A Beginners Guide To Audio Interfaces
Interfaces, sound cards, little red lighty-up boxes? There are some truths behind all of those names when talking about Audio Interfaces – especially if you’re using a Focusrite – but today I’m going to give you a beginner’s guide to understanding them. If you’ve been recording using an audio interface for a while now, this article probably isn’t for you. However, if you’re a fresh-faced home recorder then keep on reading.
What does an Audio Interface do?
So let’s start at the very beginning; what actually is an audio interface, and what does it do? An audio interface is an external unit with an input and an output that you can plug an instrument or microphone into so you can record onto a device like a computer. You might hear people refer to audio interfaces as sound cards, which is not technically true since sound cards only deal with audio playback as opposed to everything an interface does.
The audio interface turns an analog signal from your instrument or microphone into a digital signal that the computer understands. An audio interface is designed for the specific purpose of home recording, with much better quality analog to digital converters so this results in much better sound quality than plugging directly into your computer.
What else do you need to start using an audio interface?
Alongside an audio interface, you will need something to record onto – a computer, laptop or even a tablet will do the trick! You will also need to download a programme on your computer for recording onto, these are known as Digital Audio Workstations or “DAWs” for short.
Choosing the right DAW for you can be a bit of a minefield. Since this is a beginner’s guide I will primarily keep to the free ones. If you are using Windows, Audacity or the free version of Reaper are both good options. There aren’t as many features on the free versions as you would expect on the paid versions but they are good programmes to help you find your feet and are fairly intuitive.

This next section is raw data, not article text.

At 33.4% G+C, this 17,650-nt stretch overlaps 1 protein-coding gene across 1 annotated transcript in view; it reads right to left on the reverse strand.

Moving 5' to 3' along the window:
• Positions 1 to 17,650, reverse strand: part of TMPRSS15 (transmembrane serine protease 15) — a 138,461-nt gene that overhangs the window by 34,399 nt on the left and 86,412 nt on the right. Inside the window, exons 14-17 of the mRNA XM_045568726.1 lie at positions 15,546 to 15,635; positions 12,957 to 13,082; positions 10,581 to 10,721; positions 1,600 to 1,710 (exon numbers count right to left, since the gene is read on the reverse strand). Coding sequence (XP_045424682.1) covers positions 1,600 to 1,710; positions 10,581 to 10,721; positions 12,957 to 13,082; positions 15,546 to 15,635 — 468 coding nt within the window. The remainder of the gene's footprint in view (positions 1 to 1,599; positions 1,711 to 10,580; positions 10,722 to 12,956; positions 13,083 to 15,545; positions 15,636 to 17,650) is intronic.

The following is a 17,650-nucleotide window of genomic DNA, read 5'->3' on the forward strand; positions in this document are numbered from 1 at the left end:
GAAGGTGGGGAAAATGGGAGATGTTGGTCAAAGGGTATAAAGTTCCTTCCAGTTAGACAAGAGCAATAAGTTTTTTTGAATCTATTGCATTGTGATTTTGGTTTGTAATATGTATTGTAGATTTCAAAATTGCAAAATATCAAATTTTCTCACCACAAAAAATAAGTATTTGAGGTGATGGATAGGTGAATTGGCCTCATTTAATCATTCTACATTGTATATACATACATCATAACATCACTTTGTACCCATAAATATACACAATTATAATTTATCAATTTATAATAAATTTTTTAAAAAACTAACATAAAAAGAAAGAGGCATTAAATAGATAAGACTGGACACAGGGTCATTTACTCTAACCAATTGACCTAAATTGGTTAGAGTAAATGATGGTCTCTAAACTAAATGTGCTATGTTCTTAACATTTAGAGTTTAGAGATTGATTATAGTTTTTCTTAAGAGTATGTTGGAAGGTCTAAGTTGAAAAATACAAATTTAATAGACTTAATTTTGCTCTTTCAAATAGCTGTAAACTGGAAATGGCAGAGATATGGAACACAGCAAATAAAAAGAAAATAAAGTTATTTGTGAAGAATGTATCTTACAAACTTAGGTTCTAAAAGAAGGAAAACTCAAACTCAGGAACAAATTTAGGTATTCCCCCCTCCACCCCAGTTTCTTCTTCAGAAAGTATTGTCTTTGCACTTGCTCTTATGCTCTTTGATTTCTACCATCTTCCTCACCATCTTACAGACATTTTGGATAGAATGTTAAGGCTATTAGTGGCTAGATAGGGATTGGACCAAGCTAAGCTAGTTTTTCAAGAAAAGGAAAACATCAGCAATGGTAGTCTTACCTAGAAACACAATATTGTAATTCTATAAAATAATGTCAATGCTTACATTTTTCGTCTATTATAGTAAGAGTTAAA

If you are using an Apple device, the best free DAW is GarageBand. GarageBand is essentially a lite version of the more professional and costly Logic Pro. GarageBand is perhaps the easiest DAW to get started with as the user interface is super easy to navigate.
What Audio Interface should I buy?
Great, so your computer is at the ready and you have decided on the DAW you are going to use! The next question you may be asking is what interface should I take the plunge on? I’ll give 3 options that I think are good choices.
Starting my list is the PreSonus AudioBox iOne. As you’ve probably guessed by the Apple-ish name of this interface, the iOne can be used with iPads and other tablets. This interface has two inputs, a standard XLR input for microphones and a ¼-inch jack input for instruments.
There is also a phantom power button for microphones that need to be powered. Condenser microphones are primarily the ones that need this feature. The PreSonus AudioBox iOne is currently retailing at £99, so they are priced very reasonably.
The next audio interface is the new RCF TRK Pro 2. If you’re after a few extra features, then this interface might be the one for you. The TRK Pro 2 comes with 2 combination jack inputs, which will allow you to use 2 XLR cables at once, or 2 jack cables, or a combination of both. This is ideal if you are likely to use 2 microphones at once; acoustic singer-songwriters out there, I’m looking at you!
The RCF TRK Pro 2 has better quality converters than the iOne, resulting in very good recording audio quality. RCF claim that there is zero-latency monitoring, which means there is no annoying delay between hitting the note and hearing it back through your speakers.
The Yamaha AG06 is a little different. It looks different from the previous two, but I wanted to throw it in the mix as an interesting alternative. the AG06 is actually a Multipurpose 6 channel mixer with an audio interface built-in. Although it looks like something a sound engineer would use at a live gig, this Yamaha mixer will work exactly the same way as your standard audio interface, with a few extra features.
Unlike other mixers, the AG06 is small and compact. There is an easy to use compression and effects button on channel one, a nice touch. On Channel 2 you also have an amp simulator button that allows for some amp modelling. There is a RCA and a stereo jack input on the mixer so the potential of using multiple microphones and instruments is a lot greater than the iOne and RCF TRK Pro 2.
Yamaha also gives you a download code for Cubase AI. Which is a free Digital Audio Workstation. You can connect the AG06 to both Mac and Widow computers and tablets. The onboard compression can be a handy tool for those wanting to record podcasts or online streaming. Reducing the dynamic range between various microphones will result in a much more consistent recording. Very helpful if you are trying to record different guests whilst using different microphones.
Practice makes perfect.
Now I want to put it out there, recording at home and using DAWs is super fun and inspiring. There is, however, quite a steep learning curve. Navigating a new programme and software will take a bit of time to get used to, but like learning an instrument, perseverance pays off! So keep at it, watch plenty of YouTube tutorials and try not to throw your laptop at the wall.